• What do you want to call your yoga business?
  • Are you comfortable doing self-promotion for your yoga class or studio?
  • How many groups of students do you feel comfortable working with in any given class (keep in mind that increased flexibility means increased business opportunities)? Continue reading

Promote Your Yoga Class

23 Jan

yoga class 3

  • Update your resume, so that it includes all of your training, experience, and education in the practice of yoga. This will help you reflect upon your strengths, and it will also prove to be a useful tool when you search for employment opportunities at yoga studios.
  • Don‟t be ashamed to get your resume, name and style out there! Drop your information off at studios, schools, libraries and communities centres – you never know who might call. Continue reading

Work and Communication in the Business Environment

22 Jan

Group Yoga Class

Work and Communication in the Business Environment

Teaching yoga offers freedoms that other jobs don’t. You get to practice what you love, wear comfortable clothing, and focus your professional energies on an ancient tradition that invigorates the mind and soul. That doesn’t mean, however, that you ought not to follow some standard workplace and communicative etiquette. Some points on this are listed below.

  • Show up on time for classes, and tell students that you expect this of them, as well.
  • Be prepared for classes – and let this show. Always bring your lesson plan and props. Students will show you increased respect and cooperation if you make it clear that you have really got your class under control.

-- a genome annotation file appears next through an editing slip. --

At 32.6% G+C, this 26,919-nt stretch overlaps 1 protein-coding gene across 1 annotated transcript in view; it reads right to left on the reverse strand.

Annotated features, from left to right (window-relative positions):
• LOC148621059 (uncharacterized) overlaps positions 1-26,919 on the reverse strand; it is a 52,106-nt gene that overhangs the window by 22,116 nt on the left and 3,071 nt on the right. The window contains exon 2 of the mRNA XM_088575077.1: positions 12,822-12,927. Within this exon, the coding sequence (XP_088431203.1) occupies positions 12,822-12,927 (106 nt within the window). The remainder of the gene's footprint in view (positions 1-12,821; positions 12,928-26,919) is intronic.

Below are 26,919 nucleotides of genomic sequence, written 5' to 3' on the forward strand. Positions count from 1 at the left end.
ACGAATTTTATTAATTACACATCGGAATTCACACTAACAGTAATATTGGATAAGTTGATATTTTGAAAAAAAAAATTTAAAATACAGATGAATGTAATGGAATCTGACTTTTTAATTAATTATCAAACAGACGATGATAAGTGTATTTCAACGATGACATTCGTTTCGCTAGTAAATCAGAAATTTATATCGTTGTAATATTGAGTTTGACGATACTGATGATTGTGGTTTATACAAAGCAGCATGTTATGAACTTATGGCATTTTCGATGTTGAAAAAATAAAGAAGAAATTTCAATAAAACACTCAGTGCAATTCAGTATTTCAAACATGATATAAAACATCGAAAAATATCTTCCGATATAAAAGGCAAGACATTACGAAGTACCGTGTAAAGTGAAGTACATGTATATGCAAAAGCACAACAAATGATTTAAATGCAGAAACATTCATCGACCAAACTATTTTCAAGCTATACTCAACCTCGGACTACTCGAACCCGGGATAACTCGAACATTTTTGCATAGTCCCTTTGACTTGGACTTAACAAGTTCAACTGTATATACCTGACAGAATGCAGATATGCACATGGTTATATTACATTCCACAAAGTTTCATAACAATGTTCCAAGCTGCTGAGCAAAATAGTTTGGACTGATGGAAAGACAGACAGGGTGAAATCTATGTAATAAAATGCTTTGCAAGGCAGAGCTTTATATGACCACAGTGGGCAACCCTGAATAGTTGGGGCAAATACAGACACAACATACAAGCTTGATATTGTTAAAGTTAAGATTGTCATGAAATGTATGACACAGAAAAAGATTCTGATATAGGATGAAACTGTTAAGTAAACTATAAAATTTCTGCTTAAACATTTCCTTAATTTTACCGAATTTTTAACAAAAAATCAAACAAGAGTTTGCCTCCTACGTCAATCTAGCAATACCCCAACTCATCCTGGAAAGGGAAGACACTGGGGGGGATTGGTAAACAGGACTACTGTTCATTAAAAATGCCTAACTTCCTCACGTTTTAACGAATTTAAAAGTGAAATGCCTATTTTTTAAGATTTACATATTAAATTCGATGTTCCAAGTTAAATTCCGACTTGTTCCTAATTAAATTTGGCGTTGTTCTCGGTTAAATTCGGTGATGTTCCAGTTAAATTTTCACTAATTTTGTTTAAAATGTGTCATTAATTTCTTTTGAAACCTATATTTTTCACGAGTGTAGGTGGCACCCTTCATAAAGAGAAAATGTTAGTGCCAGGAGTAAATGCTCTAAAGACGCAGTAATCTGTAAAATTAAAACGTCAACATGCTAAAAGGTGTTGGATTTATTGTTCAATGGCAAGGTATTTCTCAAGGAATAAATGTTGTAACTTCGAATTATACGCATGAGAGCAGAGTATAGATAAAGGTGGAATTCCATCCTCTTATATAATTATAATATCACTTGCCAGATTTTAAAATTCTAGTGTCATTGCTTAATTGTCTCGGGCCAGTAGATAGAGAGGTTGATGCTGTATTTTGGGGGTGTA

• As a yoga teacher, you will naturally develop a special and intimate relationship with your students. But keep in mind that they are also your clients. Ensure that students pay you in a timely fashion for classes by being organized and systematic with your finances, and demand from students the respect that you show them. Continue reading

Follow Workplace Safety Procedures

21 Jan

yoga class 4

Workplace Safety Procedures

  • As a yoga teacher, you should motivate students to do their best – but avoid pushing them too hard. Achieving this sensitivity comes as a result of experience – so when you are getting started, it is probably best to err on the side of caution.
  • Ask students about any injuries, disabilities, or other potential barriers to their yoga practice that they might have – prior to that student‟s getting started in your class. Watch out for contraindications in these (and all) students; failing to monitor them could lead to legal trouble – even if you have liability insurance (which does not cover “negligence” on the part of the yoga teacher). Continue reading